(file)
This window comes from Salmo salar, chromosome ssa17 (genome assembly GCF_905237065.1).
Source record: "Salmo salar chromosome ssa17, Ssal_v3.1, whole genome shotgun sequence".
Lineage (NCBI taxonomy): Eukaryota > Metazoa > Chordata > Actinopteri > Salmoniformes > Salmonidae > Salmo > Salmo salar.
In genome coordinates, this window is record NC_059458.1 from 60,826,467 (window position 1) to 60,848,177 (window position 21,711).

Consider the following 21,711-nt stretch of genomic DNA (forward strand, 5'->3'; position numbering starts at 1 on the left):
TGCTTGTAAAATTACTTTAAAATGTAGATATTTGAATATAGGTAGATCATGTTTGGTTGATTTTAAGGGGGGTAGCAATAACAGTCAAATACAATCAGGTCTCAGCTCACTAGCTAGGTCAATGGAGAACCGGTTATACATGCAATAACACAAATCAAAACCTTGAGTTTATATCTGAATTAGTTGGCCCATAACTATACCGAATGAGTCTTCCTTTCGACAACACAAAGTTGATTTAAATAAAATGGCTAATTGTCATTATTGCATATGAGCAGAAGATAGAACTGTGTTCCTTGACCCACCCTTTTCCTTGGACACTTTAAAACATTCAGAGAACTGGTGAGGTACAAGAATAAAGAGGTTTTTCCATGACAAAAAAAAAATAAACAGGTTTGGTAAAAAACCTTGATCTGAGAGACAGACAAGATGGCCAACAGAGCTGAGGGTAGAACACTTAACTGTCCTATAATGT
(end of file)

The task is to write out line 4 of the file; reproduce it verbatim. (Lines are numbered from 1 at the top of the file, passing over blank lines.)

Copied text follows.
In genome coordinates, this window is record NC_059458.1 from 60,826,467 (window position 1) to 60,848,177 (window position 21,711).